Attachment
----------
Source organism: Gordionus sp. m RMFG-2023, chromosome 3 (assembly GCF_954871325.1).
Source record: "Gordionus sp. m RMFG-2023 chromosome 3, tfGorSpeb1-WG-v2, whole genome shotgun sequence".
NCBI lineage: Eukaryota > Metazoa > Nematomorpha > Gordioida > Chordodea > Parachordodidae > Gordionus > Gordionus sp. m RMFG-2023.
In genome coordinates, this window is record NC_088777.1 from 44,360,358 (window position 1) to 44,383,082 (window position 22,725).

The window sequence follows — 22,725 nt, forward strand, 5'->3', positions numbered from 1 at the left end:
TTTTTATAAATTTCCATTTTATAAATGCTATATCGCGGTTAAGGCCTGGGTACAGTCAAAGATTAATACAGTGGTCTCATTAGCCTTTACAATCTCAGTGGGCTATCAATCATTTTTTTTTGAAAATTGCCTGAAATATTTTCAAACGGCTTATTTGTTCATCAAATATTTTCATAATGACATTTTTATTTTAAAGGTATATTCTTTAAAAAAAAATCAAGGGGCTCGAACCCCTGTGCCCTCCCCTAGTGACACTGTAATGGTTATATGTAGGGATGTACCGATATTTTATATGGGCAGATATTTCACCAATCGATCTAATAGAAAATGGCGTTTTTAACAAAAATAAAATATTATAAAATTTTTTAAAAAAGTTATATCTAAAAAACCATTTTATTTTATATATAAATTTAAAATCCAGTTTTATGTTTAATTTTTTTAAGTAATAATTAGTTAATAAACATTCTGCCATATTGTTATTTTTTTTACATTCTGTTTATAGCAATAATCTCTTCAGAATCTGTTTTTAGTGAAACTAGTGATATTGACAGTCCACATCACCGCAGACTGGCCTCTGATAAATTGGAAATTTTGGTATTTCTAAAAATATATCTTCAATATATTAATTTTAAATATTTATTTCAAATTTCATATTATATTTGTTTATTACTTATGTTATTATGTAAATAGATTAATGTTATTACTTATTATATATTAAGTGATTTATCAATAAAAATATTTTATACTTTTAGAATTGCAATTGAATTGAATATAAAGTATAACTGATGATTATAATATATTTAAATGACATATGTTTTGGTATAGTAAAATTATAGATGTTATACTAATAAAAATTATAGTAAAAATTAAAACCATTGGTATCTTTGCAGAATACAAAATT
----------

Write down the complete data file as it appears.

Source organism: Gordionus sp. m RMFG-2023, chromosome 3 (assembly GCF_954871325.1).
Source record: "Gordionus sp. m RMFG-2023 chromosome 3, tfGorSpeb1-WG-v2, whole genome shotgun sequence".
NCBI lineage: Eukaryota > Metazoa > Nematomorpha > Gordioida > Chordodea > Parachordodidae > Gordionus > Gordionus sp. m RMFG-2023.
In genome coordinates, this window is record NC_088777.1 from 44,360,358 (window position 1) to 44,383,082 (window position 22,725).

The window sequence follows — 22,725 nt, forward strand, 5'->3', positions numbered from 1 at the left end:
TTTTTATAAATTTCCATTTTATAAATGCTATATCGCGGTTAAGGCCTGGGTACAGTCAAAGATTAATACAGTGGTCTCATTAGCCTTTACAATCTCAGTGGGCTATCAATCATTTTTTTTTGAAAATTGCCTGAAATATTTTCAAACGGCTTATTTGTTCATCAAATATTTTCATAATGACATTTTTATTTTAAAGGTATATTCTTTAAAAAAAAATCAAGGGGCTCGAACCCCTGTGCCCTCCCCTAGTGACACTGTAATGGTTATATGTAGGGATGTACCGATATTTTATATGGGCAGATATTTCACCAATCGATCTAATAGAAAATGGCGTTTTTAACAAAAATAAAATATTATAAAATTTTTTAAAAAAGTTATATCTAAAAAACCATTTTATTTTATATATAAATTTAAAATCCAGTTTTATGTTTAATTTTTTTAAGTAATAATTAGTTAATAAACATTCTGCCATATTGTTATTTTTTTTACATTCTGTTTATAGCAATAATCTCTTCAGAATCTGTTTTTAGTGAAACTAGTGATATTGACAGTCCACATCACCGCAGACTGGCCTCTGATAAATTGGAAATTTTGGTATTTCTAAAAATATATCTTCAATATATTAATTTTAAATATTTATTTCAAATTTCATATTATATTTGTTTATTACTTATGTTATTATGTAAATAGATTAATGTTATTACTTATTATATATTAAGTGATTTATCAATAAAAATATTTTATACTTTTAGAATTGCAATTGAATTGAATATAAAGTATAACTGATGATTATAATATATTTAAATGACATATGTTTTGGTATAGTAAAATTATAGATGTTATACTAATAAAAATTATAGTAAAAATTAAAACCATTGGTATCTTTGCAGAATACAAAATT